[Jailbreaking" vs. "Android rooting"
Jailbreaking devices running the Apple iOS operating system is sometimes compared to gaining root access on Android devices. However, these are distinct concepts. In the tightly Apple-controlled iOS world, a user is restricted from (1) installing or booting into a modified or different operating system (a "locked bootloader" prevents this), (sideloading non-authorized applications onto the device, and the user is (3) not allowed root permissions. Bypassing all these restrictions together constitutes the expansive term "jailbreaking" of Apple devices. Jailbreaking describes overcoming several types of restrictions and limitations Apple created to the user. By contrast, some Android devices do not have locked bootloaders, and the ability to sideload apps is common and usually permissible without root permissions. Thus, it is only the third aspect of iOS jailbreaking relating to superuser privileges that correlates to Android rooting.
Jailbreaking a device involves circumventing its technological protection measures (in order to allow root access and running alternative software), so its legal status is affected by laws regarding circumvention of digital locks, such as laws protecting digital rights management (DRM) mechanisms. Many countries do not have such laws, and some countries have laws including exceptions for jailbreaking.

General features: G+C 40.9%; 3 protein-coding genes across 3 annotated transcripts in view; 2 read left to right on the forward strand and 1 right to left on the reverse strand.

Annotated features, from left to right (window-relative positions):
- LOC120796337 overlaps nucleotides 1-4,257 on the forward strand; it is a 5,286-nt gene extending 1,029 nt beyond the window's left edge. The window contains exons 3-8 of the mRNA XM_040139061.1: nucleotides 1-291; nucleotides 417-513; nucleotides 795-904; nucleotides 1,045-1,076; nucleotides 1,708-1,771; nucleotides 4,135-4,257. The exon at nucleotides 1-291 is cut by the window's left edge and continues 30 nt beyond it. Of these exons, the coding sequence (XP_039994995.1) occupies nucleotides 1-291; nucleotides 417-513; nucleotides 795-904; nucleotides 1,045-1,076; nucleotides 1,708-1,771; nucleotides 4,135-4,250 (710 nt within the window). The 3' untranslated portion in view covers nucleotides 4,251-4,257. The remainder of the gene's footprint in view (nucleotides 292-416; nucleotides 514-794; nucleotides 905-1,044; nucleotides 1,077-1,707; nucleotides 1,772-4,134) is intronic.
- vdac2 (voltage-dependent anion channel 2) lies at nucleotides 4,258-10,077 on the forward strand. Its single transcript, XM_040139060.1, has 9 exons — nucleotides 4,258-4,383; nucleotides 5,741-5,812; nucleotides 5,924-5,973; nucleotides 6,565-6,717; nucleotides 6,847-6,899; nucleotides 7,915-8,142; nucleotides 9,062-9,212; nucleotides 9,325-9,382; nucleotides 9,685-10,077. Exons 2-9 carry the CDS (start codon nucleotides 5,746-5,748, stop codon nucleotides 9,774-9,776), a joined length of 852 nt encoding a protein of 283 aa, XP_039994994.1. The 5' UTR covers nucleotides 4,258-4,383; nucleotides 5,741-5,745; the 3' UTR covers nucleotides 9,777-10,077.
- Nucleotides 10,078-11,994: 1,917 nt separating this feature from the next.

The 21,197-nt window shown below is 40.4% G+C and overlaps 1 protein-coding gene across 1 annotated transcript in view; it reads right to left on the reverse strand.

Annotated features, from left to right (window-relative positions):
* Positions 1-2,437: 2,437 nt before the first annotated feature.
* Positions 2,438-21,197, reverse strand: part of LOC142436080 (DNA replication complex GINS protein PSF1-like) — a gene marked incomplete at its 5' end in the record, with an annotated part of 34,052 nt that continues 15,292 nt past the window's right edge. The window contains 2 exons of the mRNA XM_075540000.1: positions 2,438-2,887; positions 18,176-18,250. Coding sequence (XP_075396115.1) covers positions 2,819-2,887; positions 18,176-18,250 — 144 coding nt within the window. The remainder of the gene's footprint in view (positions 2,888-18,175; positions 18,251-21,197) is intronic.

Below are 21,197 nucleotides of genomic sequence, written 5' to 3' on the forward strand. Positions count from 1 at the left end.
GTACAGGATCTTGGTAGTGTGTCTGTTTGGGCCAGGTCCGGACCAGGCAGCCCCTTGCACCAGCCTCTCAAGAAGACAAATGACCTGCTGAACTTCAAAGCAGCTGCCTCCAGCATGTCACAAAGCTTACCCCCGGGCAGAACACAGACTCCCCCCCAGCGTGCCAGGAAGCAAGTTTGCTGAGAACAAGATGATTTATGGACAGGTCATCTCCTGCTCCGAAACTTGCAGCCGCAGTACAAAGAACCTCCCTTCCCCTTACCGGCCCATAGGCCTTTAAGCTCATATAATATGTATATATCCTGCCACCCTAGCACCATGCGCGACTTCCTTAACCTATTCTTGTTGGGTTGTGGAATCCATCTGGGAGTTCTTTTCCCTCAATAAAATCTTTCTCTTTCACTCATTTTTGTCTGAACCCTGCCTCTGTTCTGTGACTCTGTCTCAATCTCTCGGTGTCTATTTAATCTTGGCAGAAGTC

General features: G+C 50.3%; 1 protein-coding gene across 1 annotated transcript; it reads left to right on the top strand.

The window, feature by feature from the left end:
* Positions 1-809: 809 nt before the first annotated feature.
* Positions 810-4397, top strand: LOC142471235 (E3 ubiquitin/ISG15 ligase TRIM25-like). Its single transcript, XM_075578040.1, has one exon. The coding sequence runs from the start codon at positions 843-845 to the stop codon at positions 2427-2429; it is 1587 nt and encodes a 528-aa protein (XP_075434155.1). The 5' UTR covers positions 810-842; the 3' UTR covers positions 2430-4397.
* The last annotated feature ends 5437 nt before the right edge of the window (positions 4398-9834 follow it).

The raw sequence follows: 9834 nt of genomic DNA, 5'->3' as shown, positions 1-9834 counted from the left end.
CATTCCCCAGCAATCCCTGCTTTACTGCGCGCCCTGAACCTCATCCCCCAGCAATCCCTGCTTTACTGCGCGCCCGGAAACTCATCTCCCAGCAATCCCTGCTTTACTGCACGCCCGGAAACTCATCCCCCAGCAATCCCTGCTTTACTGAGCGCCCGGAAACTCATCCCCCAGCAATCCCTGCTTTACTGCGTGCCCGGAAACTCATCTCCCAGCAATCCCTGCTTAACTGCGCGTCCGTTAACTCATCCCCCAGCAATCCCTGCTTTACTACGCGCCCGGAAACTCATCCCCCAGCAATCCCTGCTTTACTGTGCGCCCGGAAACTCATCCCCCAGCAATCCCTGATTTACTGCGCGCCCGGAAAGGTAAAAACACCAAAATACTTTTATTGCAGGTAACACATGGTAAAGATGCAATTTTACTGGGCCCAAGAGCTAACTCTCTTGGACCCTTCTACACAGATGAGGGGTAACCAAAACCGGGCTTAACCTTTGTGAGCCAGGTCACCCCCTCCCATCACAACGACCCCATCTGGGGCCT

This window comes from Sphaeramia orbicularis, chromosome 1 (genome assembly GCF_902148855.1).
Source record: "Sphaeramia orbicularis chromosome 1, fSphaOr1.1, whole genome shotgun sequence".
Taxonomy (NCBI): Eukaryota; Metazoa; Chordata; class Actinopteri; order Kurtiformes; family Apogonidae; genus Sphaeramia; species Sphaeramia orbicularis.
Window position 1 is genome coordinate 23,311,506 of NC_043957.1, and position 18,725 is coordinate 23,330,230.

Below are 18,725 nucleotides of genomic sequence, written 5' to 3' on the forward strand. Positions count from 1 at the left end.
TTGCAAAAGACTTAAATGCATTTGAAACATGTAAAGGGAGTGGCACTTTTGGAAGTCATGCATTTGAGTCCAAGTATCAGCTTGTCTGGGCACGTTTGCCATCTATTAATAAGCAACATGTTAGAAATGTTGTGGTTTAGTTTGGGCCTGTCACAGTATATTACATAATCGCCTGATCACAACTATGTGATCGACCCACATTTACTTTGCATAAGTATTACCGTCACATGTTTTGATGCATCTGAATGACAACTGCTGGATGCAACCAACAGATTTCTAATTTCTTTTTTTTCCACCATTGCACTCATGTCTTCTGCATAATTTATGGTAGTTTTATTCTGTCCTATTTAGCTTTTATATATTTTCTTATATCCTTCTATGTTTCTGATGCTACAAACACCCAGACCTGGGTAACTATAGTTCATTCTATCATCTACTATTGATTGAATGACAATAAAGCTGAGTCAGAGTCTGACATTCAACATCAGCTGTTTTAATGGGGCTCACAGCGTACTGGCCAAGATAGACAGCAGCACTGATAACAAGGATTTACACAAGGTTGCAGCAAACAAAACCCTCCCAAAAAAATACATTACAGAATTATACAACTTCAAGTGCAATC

International treaties have influenced the development of laws affecting jailbreaking. The 1996 World Intellectual Property Organization (WIPO) Copyright Treaty requires nations party to the treaties to enact laws against DRM circumvention. The American implementation is the Digital Millennium Copyright Act (DMCA), which includes a process for establishing exemptions for non-copyright-infringing purposes such as jailbreaking. The 2001 European Copyright Directive implemented the treaty in Europe, requiring member states of the European Union to implement legal protections for technological protection measures. The Copyright Directive includes exceptions to allow breaking those measures for non-copyright-infringing purposes, such as jailbreaking to run alternative software, but member states vary on the implementation of the directive.
In December 2012, Canada amended its Copyright Act with new provisions prohibiting tampering with digital locks, with exceptions including software interoperability. Jailbreaking a device to run alternative software is a form of circumventing digital locks for the purpose of software interoperability.
There had been several efforts from 2008-2011 to amend the Copyright Act (Bill C-60, Bill C-61, and Bill C-32) to prohibit tampering with digital locks, along with initial proposals for C-11 that were more restrictive, but those bills were set aside. In 2011, Michael Geist, a Canadian copyright scholar, cited iPhone jailbreaking as a non-copyright-related activity that overly-broad Copyright Act amendments could prohibit.